Another explanation could be the lack of awareness regarding the new registration system itself. This is a general observation when examining low off-take of schemes that are rolled out for the sector. According to the last conducted survey for the NCAER Business Confidence Index (BCI), as of December 2020, about 75 per cent of MSMEs were not aware of the Emergency Credit Line Guarantee Scheme (ECLGS). Low levels of awareness regarding the roll-out of schemes, their eligibility conditions, paperwork requirements and grievance redress mechanisms impact overall off-take of these schemes. In a written reply provided to the Rajya Sabha, the Minister of MSMEs said 87 lakh units have availed guarantees under the ECLGS (as on 2 February, 2021). This means only close to 14 per cent of the total MSMEs have utilised this scheme since it was introduced as part of the Atmanirbhar Bharat package for the sector.

Another grim but likely explanation could be that a vast number of MSMEs have had to wind down in the pandemic period. Despite policy initiatives to give the sector a fillip, lockdowns and disruptions in supply chains would have increased delinquencies. Unable to cope, it is inevitable that small businesses would have had to shut shop.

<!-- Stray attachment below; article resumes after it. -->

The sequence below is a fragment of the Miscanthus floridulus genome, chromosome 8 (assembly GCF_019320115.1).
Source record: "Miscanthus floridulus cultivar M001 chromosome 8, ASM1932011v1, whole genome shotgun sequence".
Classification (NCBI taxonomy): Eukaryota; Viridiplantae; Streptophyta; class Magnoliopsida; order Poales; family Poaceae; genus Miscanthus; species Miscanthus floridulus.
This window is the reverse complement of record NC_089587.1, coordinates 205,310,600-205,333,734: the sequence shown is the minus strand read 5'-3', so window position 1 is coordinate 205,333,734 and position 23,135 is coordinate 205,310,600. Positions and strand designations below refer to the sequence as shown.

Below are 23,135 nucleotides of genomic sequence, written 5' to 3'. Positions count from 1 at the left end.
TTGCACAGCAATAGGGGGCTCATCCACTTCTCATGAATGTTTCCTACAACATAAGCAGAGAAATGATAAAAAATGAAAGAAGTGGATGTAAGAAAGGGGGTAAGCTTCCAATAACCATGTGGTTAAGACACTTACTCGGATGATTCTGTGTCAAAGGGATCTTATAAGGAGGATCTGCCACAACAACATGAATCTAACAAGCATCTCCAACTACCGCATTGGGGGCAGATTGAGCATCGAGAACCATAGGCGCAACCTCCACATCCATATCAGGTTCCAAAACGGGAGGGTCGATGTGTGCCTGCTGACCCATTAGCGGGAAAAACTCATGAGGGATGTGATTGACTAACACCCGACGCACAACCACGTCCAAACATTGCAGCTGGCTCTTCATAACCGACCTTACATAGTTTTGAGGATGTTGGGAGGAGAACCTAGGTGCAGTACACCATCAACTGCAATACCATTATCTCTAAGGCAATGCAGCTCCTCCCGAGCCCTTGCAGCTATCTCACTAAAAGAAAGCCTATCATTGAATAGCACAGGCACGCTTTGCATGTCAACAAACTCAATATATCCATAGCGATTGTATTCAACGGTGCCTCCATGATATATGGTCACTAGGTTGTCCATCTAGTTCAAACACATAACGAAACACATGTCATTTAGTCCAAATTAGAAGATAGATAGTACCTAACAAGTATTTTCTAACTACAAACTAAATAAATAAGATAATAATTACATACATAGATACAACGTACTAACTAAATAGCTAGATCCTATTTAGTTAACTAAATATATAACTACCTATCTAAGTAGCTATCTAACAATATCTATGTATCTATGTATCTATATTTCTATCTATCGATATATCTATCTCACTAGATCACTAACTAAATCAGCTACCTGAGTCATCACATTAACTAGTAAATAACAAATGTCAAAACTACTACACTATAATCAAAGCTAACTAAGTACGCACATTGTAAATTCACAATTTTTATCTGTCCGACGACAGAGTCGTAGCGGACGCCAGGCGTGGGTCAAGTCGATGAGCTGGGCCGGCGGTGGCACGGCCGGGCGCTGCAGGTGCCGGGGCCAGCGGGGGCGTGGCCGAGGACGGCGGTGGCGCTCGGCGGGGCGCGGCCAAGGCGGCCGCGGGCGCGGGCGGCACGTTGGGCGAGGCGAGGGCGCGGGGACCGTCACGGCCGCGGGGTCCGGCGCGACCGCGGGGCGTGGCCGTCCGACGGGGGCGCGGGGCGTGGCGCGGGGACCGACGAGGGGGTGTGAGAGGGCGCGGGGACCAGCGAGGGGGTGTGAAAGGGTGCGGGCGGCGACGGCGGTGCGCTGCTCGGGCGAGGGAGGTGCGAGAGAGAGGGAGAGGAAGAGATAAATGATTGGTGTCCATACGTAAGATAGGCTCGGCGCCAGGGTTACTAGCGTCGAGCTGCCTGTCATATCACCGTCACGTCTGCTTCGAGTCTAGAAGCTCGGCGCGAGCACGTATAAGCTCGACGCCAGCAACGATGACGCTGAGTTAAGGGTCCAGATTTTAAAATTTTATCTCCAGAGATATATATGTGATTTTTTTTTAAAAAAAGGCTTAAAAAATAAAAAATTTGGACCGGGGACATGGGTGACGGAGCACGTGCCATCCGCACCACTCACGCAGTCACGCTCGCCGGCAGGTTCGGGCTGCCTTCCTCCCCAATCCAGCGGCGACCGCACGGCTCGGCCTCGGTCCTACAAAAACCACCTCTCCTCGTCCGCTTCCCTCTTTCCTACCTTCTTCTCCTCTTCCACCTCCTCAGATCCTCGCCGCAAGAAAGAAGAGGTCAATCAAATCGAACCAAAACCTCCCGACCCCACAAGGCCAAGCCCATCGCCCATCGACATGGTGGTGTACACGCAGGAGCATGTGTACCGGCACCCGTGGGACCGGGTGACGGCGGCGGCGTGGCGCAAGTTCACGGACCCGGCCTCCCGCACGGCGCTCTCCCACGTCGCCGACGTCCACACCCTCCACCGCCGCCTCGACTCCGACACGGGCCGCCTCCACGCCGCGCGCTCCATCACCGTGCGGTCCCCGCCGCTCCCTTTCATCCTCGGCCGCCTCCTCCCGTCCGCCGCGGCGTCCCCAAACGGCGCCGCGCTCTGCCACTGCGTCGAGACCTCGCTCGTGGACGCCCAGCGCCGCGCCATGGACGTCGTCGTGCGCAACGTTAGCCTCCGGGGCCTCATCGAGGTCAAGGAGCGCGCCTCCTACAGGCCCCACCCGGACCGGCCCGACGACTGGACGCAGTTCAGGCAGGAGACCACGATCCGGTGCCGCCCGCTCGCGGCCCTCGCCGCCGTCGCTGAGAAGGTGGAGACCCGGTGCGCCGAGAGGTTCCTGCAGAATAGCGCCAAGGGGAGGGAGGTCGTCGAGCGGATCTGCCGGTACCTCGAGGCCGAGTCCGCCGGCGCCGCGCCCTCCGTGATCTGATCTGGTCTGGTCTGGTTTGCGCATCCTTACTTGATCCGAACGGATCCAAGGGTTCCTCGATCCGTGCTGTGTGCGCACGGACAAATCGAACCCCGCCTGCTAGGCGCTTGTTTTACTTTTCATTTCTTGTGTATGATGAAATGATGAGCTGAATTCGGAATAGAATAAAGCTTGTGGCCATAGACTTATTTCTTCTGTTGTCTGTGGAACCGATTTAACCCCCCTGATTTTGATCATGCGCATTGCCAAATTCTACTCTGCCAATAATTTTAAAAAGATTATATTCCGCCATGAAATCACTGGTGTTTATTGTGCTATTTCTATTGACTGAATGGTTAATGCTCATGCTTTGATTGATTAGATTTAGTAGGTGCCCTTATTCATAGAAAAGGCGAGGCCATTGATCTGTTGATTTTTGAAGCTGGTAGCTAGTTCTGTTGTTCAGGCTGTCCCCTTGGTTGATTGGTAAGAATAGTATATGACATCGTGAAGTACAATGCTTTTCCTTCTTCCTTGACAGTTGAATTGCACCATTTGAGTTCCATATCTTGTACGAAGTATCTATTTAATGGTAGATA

The fate of close to 6 crore unregistered entities remains uncertain. The question remains whether they will be allowed to avail subsidies and other credit facilities without an Udyam registration. Priority Sector Lending (PSL) directions have not stated an explicit requirement for a UAM or the Udyam number. However, since the RBI has allowed lenders to demand the Udyam registration for credit purposes, it is possible that some may choose to do so. Given the already burgeoning credit gap in the sector, lenders placing such requirements for a priority sector could further accentuate the credit gap for MSMEs.

The MoMSME is yet to comment on whether the Udyam registration deadline will be extended for another few months. While the expectation is that the deadline will be extended, the need to ramp up the execution of such important initiatives cannot be overstated. Ten states in the country account for 74 per cent of the total estimated MSMEs. Uttar Pradesh tops the list with 89 lakh MSMEs of which only 2 lakh have registered under Udyam. In states that make up the predominant share of MSMEs in the country, the MSME-District Institutes and other field offices of the MoMSME must be tasked with educating and creating awareness regarding the Udyam system, on a priority basis. Last-mile awareness regarding systems and schemes that can benefit MSMEs will be a necessary step towards bridging the never-ending access gap.

Pandey is a fellow and Pillai a research fellow at National Institute of Public Finance and Policy (NIPFP). Views are personal.